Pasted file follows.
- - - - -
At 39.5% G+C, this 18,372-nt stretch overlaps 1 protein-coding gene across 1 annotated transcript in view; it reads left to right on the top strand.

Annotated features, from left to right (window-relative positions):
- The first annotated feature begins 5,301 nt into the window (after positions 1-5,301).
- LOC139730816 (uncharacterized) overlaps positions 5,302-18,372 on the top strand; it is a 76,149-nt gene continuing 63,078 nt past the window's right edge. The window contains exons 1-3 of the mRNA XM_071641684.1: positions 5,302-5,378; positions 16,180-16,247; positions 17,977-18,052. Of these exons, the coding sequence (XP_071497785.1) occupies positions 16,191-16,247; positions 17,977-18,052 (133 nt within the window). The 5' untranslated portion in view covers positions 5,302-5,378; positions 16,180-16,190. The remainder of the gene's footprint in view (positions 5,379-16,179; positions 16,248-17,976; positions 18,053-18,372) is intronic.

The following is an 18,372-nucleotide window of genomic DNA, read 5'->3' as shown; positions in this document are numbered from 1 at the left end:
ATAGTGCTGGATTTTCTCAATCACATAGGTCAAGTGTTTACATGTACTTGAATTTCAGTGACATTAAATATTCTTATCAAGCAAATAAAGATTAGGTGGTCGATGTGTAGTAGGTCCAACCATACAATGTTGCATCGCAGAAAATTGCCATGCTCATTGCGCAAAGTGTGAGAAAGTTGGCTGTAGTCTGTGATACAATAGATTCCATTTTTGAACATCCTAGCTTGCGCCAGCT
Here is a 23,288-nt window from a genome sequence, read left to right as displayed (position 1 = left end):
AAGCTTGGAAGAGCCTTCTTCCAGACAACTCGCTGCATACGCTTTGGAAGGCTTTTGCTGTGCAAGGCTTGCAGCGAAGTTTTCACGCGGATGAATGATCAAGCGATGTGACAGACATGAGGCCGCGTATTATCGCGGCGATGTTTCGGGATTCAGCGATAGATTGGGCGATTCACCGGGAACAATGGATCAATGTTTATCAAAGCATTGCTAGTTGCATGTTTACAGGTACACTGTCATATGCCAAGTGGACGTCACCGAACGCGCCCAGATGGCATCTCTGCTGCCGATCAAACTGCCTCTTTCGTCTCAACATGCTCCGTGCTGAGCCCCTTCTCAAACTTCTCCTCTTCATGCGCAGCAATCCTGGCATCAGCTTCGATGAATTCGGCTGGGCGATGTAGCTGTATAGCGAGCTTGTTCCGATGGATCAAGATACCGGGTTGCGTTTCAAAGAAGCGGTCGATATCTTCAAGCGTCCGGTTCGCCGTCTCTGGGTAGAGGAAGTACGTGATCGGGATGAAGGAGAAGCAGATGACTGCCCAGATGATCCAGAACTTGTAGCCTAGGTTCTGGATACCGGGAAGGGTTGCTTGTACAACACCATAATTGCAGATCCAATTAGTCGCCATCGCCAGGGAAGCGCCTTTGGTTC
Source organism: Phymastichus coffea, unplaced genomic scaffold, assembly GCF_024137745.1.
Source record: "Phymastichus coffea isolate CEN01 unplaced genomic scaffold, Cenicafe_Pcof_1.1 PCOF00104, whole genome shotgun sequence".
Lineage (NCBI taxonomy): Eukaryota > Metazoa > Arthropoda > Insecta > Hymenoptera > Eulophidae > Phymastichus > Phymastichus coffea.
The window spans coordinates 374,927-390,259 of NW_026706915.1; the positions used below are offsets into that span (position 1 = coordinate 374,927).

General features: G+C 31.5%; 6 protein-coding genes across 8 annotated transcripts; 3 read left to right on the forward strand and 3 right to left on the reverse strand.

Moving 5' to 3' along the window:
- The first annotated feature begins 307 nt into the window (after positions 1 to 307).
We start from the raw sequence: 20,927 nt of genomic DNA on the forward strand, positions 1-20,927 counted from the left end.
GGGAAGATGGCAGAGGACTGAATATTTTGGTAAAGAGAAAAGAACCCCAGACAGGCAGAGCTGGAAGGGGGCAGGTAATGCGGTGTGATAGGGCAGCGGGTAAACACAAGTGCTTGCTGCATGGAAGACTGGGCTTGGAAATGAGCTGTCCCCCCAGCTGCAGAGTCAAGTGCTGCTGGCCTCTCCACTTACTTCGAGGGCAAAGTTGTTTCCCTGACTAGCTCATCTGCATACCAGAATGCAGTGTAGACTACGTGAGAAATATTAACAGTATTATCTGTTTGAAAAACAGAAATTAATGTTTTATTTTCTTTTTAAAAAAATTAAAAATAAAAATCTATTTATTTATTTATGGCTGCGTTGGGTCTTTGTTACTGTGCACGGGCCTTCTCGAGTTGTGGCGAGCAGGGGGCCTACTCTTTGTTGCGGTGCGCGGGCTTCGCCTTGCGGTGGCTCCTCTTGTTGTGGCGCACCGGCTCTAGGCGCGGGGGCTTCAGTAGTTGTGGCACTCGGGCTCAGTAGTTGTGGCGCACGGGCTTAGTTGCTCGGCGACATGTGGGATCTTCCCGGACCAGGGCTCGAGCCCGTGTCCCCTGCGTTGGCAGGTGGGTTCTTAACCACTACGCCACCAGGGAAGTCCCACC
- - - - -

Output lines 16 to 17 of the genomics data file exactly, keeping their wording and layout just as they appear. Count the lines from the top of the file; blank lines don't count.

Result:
We start from the raw sequence: 20,927 nt of genomic DNA on the forward strand, positions 1-20,927 counted from the left end.
GGGAAGATGGCAGAGGACTGAATATTTTGGTAAAGAGAAAAGAACCCCAGACAGGCAGAGCTGGAAGGGGGCAGGTAATGCGGTGTGATAGGGCAGCGGGTAAACACAAGTGCTTGCTGCATGGAAGACTGGGCTTGGAAATGAGCTGTCCCCCCAGCTGCAGAGTCAAGTGCTGCTGGCCTCTCCACTTACTTCGAGGGCAAAGTTGTTTCCCTGACTAGCTCATCTGCATACCAGAATGCAGTGTAGACTACGTGAGAAATATTAACAGTATTATCTGTTTGAAAAACAGAAATTAATGTTTTATTTTCTTTTTAAAAAAATTAAAAATAAAAATCTATTTATTTATTTATGGCTGCGTTGGGTCTTTGTTACTGTGCACGGGCCTTCTCGAGTTGTGGCGAGCAGGGGGCCTACTCTTTGTTGCGGTGCGCGGGCTTCGCCTTGCGGTGGCTCCTCTTGTTGTGGCGCACCGGCTCTAGGCGCGGGGGCTTCAGTAGTTGTGGCACTCGGGCTCAGTAGTTGTGGCGCACGGGCTTAGTTGCTCGGCGACATGTGGGATCTTCCCGGACCAGGGCTCGAGCCCGTGTCCCCTGCGTTGGCAGGTGGGTTCTTAACCACTACGCCACCAGGGAAGTCCCACC